The Met Office probability weather game has received positive coverage from around the world after becoming the largest study on the understanding of probabilistic weather forecasts undertaken.  The Washington Post reported on how game players were contributing to the science of communicating uncertainty in weather forecasting, whilst Digital River review the game, reporting: “The efficacy of a well-designed ‘gamification’ strategy has been demonstrated brilliantly by the Met Office in this case.”

The use of probabilities in weather forecasting has been a topic of debate for many years but there is little in the way of research on how to present the extra information contained in these forecasts. So far the game, which sees players helping Brad the ice-cream man by providing probability-based weather advice, has been played nearly 8,000 times. There is only a limited amount of time left to play the game, which is available at The scientists leading the project are hoping that more people can take part to give even more comprehensive results.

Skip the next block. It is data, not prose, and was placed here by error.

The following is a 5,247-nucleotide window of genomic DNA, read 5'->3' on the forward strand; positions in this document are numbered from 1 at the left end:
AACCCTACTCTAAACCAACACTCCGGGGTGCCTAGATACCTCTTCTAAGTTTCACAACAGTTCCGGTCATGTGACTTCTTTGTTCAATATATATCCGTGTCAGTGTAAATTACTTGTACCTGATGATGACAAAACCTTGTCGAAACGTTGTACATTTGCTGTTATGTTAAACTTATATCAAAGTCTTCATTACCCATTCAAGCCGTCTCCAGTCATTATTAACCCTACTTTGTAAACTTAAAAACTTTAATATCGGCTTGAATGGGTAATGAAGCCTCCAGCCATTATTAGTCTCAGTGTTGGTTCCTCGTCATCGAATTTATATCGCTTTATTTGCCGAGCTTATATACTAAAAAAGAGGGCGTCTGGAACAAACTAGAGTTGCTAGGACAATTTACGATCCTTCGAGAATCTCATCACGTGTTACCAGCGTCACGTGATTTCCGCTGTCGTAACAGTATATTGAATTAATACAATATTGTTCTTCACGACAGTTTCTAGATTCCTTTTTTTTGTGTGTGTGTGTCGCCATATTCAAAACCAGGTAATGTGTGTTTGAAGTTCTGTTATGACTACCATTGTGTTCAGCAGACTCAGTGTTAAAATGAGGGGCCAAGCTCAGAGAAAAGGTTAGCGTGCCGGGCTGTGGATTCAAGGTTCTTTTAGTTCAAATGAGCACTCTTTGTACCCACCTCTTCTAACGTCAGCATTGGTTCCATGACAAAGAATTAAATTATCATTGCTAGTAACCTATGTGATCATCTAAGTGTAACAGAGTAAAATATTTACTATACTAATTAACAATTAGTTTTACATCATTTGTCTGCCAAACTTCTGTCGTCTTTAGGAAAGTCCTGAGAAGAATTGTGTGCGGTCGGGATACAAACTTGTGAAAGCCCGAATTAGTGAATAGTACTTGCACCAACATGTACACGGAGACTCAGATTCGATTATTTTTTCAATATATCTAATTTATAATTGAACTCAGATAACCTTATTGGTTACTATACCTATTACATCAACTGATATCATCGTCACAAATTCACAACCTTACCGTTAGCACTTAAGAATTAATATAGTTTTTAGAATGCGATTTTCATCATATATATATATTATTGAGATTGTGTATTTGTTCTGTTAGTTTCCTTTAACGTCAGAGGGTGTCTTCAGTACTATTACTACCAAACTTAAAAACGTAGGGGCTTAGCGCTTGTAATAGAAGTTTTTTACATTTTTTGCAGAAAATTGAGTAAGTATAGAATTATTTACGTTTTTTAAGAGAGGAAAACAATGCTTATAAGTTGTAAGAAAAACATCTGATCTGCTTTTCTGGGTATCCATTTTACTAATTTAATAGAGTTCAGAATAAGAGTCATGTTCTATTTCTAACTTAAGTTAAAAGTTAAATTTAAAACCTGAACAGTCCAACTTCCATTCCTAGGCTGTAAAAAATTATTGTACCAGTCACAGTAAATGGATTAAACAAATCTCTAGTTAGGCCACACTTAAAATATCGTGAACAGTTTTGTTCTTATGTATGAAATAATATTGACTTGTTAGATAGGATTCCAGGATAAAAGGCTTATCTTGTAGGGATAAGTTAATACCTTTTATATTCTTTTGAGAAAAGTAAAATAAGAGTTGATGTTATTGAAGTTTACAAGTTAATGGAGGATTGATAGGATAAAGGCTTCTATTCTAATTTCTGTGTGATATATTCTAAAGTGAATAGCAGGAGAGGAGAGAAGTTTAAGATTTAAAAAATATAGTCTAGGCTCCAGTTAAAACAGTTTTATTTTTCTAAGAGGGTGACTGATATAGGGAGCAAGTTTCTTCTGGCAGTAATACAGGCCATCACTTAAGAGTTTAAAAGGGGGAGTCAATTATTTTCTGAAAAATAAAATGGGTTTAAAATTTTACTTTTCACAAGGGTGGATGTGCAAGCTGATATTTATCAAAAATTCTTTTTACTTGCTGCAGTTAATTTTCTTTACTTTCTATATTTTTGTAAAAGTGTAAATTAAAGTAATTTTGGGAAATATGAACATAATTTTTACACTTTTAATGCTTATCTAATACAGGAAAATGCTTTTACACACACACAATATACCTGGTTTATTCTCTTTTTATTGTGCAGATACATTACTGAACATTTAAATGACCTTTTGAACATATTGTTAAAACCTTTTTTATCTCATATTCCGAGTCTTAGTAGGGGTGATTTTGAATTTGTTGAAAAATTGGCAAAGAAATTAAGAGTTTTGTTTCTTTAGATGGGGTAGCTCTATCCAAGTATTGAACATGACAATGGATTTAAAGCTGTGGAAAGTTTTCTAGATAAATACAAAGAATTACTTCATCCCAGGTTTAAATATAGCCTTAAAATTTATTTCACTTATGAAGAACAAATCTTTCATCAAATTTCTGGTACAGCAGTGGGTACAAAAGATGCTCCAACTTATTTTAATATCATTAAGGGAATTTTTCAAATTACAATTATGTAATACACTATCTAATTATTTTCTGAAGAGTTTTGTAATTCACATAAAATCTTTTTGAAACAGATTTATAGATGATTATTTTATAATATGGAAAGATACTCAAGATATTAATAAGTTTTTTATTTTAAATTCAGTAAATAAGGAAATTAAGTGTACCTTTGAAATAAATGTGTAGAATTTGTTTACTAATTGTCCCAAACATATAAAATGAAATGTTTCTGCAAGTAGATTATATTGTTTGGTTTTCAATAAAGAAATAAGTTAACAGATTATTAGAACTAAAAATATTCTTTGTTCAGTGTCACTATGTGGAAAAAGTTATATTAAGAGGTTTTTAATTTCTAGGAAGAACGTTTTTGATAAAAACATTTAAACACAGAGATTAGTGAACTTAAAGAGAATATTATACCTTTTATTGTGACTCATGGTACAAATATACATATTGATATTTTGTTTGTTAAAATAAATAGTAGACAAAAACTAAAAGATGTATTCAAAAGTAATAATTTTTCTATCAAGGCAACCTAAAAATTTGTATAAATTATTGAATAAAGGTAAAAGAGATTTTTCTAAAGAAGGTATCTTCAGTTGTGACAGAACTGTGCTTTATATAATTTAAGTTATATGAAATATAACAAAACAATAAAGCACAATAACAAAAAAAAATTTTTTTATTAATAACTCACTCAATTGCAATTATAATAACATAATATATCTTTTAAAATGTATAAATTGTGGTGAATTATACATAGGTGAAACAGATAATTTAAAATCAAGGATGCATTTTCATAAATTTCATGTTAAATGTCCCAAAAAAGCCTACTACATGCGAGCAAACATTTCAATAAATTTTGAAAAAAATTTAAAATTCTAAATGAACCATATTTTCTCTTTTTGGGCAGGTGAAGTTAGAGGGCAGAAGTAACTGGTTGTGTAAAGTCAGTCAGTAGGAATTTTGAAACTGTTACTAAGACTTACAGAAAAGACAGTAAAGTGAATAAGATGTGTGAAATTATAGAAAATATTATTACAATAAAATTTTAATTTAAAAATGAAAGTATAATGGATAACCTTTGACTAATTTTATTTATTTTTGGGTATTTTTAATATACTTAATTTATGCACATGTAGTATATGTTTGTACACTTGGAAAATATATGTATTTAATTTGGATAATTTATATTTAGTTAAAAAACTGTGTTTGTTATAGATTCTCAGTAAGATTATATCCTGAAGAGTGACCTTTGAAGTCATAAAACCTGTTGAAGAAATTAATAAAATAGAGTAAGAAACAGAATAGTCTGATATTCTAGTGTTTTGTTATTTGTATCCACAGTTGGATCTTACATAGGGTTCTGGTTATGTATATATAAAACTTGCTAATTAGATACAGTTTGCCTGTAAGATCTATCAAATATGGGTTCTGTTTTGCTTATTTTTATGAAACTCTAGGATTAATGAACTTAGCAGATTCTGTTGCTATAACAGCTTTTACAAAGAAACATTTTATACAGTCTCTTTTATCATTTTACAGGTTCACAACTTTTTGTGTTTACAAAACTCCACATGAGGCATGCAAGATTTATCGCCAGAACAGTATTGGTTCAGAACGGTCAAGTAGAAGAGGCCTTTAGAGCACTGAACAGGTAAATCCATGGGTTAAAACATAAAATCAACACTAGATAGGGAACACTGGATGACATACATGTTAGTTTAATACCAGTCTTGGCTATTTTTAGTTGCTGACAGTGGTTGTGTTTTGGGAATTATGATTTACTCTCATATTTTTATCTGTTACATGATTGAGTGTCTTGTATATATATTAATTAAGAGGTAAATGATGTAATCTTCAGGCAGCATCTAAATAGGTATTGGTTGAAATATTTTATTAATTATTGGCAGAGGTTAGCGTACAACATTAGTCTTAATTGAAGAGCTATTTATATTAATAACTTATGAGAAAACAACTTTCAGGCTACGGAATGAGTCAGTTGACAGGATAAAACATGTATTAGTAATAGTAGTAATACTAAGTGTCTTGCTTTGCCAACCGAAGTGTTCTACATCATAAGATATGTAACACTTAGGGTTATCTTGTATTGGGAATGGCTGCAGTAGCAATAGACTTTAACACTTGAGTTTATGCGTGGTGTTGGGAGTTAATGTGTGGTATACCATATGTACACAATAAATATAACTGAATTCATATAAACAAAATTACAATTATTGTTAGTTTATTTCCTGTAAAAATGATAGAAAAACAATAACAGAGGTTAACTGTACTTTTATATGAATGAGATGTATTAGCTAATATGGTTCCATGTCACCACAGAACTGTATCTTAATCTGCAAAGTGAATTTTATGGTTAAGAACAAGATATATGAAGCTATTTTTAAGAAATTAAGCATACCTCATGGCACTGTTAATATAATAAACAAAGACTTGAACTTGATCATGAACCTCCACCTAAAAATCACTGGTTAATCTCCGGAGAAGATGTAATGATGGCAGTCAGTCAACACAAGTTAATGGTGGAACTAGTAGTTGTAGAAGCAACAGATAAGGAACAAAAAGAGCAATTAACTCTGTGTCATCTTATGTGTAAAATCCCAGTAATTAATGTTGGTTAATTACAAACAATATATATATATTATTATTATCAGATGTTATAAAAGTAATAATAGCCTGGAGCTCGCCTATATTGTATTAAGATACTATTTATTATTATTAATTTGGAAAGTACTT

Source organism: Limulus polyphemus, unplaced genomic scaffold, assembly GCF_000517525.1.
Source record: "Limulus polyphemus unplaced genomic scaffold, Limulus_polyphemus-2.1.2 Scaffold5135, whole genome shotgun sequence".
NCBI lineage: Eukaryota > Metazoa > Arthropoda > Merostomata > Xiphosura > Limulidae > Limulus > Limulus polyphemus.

Elsewehere several newspapers including The Times have reported on a project to take old weather records and use the to re-analyse past climate. ACRE (Atmospheric Circulation Reconstructions over Earth) aims to recover sparse historical weather observations which are then processed to create reconstructions or ‘reanalyses’ of the world’s climate over the last 200 years. A huge catalogue of old weather data, from the ships’ logs of historic voyages to World War I Royal Navy records, is being used for an international project to recreate the world’s past climate. The reanalysis will show the state of the atmosphere at six hourly intervals to give unprecedented detail about past weather. The end product will have a huge number of potential uses – including understanding future climate. Rob Allan , leading ACRE for the Met Office, said: “This project will help to shed much more light on the patterns, variability and changes in our past climate. This will not only help give us more confidence in our understanding of the past, but also allow us to better assess our predictions for the future.”